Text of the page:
The longer I stay at Macalester, the more I find myself drawn to what one might call the “big questions.” Of course I still pay attention to the budget, the creation of new programs, and the recruitment of students. But increasingly I spend time thinking about such things as the place of higher education in American society, the relations between actual knowledge and public policy, and—maybe most often—the reason why I have always felt Macalester to be powerfully important.

My thoughts on this last subject were crystallized recently by a pair of images, kindly sent to me by Ole Koppang ’05, a wonderful alumnus. Those images are reproduced below: the covers of the Summer 2016 issue of Macalester Today and the July 30, 2016, issue of The Economist, both of which arrived in Ole’s mailbox on the same day.

You will agree, I suspect, that both the likenesses and the differences between the two images are striking. With almost eerie similarity (we published first!), each image depicts a deep divide. The Economist, however, shows no crossing of that divide, and in fact includes both a wall and a sign reading “keep out.” Macalester Today shows a person pole-vaulting from one side of the chasm to the other. There are plenty of other differences between the magazine covers, but it is on this particular contrast—separation versus connection, walls versus bridges—that I want to focus.

For much of its history, the central work of what one might call the Macalester project has been to strengthen connections among human beings through education within a diverse and intellectually challenging environment. It has been about fostering a particular kind of world through preparing our students to be particular kinds of people. Here is President Charles Turck, writing in August 1945:

The vast scope of the world stage on which the present generation of students will live out their lives may suggest to some that personal qualities of character have become less significant. On the contrary, the individual is more important than ever. The more complex the social machine becomes, the more important it is that every individual have the moral and spiritual qualities to do his part. A world of peace means a world of peace-loving individuals.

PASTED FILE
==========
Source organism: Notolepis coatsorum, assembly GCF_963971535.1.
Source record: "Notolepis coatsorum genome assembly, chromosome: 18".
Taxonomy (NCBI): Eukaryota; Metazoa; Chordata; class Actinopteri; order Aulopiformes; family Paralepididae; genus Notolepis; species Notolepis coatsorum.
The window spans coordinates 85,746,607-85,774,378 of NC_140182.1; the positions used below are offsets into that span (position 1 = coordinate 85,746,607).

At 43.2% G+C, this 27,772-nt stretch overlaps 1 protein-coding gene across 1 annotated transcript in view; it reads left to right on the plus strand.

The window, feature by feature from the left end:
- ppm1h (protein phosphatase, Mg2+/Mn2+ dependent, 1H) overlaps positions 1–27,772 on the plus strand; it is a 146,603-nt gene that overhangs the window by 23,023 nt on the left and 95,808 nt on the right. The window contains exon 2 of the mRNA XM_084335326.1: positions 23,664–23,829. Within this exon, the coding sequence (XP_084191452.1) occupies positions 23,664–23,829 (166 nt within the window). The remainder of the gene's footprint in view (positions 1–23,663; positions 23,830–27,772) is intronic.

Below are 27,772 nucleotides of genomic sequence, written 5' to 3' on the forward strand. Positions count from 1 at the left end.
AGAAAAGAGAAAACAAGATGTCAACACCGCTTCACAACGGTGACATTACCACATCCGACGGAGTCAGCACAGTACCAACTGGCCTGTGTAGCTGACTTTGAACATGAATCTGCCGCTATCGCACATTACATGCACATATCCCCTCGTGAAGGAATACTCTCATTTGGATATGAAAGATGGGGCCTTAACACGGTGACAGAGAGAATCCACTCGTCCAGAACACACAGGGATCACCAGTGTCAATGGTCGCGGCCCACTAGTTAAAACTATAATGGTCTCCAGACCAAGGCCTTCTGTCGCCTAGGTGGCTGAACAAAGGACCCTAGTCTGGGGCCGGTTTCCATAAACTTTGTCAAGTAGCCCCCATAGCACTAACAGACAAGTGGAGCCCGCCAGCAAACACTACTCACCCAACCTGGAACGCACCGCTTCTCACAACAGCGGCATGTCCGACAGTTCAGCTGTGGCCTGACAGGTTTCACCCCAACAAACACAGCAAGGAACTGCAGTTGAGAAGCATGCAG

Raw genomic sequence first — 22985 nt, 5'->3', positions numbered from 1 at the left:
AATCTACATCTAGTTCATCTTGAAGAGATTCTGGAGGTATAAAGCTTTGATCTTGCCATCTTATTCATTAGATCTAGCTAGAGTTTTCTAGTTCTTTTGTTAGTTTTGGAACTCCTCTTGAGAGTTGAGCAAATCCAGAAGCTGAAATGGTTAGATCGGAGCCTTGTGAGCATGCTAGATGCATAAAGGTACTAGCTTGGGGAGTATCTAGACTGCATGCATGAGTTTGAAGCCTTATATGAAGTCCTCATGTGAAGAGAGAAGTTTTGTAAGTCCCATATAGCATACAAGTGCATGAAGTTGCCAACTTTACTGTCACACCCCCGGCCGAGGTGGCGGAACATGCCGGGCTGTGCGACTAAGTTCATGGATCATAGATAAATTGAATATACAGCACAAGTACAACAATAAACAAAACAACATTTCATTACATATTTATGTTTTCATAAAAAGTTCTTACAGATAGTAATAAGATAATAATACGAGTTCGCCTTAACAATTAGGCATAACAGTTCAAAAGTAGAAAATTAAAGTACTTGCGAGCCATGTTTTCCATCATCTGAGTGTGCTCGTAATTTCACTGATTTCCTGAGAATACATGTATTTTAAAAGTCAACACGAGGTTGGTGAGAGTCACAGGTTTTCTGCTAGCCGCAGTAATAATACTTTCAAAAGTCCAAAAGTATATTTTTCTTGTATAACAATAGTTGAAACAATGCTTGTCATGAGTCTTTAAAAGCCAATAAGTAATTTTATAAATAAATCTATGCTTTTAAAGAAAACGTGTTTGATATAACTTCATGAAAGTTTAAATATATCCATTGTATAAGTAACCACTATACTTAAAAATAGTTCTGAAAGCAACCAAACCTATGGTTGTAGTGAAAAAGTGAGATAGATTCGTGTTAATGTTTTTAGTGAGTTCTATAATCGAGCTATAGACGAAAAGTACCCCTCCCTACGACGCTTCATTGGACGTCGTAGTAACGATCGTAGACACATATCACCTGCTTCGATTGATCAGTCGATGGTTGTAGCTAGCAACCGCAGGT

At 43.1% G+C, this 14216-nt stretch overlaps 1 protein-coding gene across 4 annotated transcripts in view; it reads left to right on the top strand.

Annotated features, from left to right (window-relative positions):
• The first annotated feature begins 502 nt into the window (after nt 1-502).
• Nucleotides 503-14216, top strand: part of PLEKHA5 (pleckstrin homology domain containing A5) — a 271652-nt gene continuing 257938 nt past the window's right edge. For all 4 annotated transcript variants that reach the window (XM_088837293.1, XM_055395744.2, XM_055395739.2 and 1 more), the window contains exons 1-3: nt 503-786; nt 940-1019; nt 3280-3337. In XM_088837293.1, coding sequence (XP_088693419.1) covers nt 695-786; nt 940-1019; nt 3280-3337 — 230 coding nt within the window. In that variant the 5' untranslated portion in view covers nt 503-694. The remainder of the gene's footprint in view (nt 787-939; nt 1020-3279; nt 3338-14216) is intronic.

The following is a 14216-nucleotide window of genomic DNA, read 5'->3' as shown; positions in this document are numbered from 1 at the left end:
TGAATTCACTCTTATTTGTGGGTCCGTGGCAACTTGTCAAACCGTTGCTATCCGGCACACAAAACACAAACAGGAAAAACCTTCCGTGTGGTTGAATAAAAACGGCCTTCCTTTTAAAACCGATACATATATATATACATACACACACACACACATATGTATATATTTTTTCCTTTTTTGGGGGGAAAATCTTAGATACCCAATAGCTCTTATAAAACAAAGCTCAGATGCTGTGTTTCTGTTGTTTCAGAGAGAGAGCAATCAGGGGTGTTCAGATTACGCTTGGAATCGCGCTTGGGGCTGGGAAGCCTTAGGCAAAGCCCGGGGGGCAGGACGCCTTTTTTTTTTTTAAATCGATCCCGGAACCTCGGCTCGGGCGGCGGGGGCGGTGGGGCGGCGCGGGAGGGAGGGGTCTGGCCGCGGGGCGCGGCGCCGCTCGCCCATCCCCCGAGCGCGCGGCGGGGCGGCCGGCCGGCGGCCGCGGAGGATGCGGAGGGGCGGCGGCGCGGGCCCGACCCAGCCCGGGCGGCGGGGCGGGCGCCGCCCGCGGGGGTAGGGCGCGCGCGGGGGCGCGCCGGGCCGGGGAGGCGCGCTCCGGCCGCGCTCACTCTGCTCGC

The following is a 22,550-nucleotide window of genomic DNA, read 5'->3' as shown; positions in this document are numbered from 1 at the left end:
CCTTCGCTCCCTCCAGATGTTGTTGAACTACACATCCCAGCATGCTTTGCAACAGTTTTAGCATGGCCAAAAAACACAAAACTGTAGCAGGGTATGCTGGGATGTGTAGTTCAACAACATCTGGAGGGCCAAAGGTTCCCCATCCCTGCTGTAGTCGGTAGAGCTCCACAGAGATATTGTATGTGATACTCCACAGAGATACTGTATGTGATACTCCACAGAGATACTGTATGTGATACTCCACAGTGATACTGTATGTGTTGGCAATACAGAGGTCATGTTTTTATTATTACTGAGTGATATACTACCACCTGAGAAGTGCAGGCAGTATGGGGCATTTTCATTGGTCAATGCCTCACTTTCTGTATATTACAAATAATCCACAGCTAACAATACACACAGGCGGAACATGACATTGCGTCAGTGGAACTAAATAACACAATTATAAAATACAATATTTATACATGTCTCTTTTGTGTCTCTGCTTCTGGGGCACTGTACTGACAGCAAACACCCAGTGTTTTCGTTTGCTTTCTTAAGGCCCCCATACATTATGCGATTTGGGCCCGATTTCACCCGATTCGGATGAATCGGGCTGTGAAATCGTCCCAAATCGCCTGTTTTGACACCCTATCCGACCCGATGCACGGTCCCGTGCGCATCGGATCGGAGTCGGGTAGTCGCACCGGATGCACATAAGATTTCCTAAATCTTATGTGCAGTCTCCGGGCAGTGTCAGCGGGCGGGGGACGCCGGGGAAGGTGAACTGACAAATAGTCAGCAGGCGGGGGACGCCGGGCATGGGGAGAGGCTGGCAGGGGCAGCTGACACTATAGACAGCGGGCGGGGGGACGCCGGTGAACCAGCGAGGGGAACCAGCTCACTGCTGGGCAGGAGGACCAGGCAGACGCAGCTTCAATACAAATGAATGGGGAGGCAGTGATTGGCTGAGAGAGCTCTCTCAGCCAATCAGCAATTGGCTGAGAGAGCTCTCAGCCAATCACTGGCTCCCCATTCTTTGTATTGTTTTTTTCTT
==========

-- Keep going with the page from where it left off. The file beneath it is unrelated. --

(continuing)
One could expand at length upon that last sentence: a world of sound policy means a world of well-informed individuals; a world not driven by fear means a world of courageous individuals; a world in which all are treated fairly means a world of just individuals; a world of kindness and tolerance means a world of empathetic individuals.

This last point is particularly germane at Macalester. The motivation that led Turck to write about “the duties of world citizenship” in 1945 is identical to the one that led the Board of Trustees to approve in 1992 a mission statement that highlighted “internationalism, multiculturalism, and service to society.” It is the motivation that shapes Macalester today and will, I hope, shape it long into the future: the conviction that by creating a community that is diverse and honest, a curriculum that exposes students to all points of view, a set of programs that challenges students to step outside their customary sense of the world, Macalester will be doing its part to enable difference to be a source of strength and not destruction.

Can anyone doubt that this work is at least as important now as it was when Charles Turck proclaimed its centrality at Macalester more than 70 years ago? Our planet is more interconnected than he ever could have imagined. With these connections come opportunities and challenges, potential for growth and conflict, hopes and fears, all of which are driving the most consequential forces across the world today. None of us is immune from these forces, which are playing out both in distant places and in our own cities and towns.

There have been many times in recent months when I have felt angry and worried about the dark impulses—racism, xenophobia, hatred and fear in a myriad of forms— that appear to be at large in the world. But I am fortunate in being able to abide on this campus, watch our students, faculty, and staff carrying on the work of Macalester, and realize that we are, in our small but powerful way, an antidote to those dark impulses. Macalester is necessary. If it did not exist, we would have to create it. But it does exist, and those of us who are part of its community, on campus and around the world, should be pleased and proud that it does.

November 1 2016

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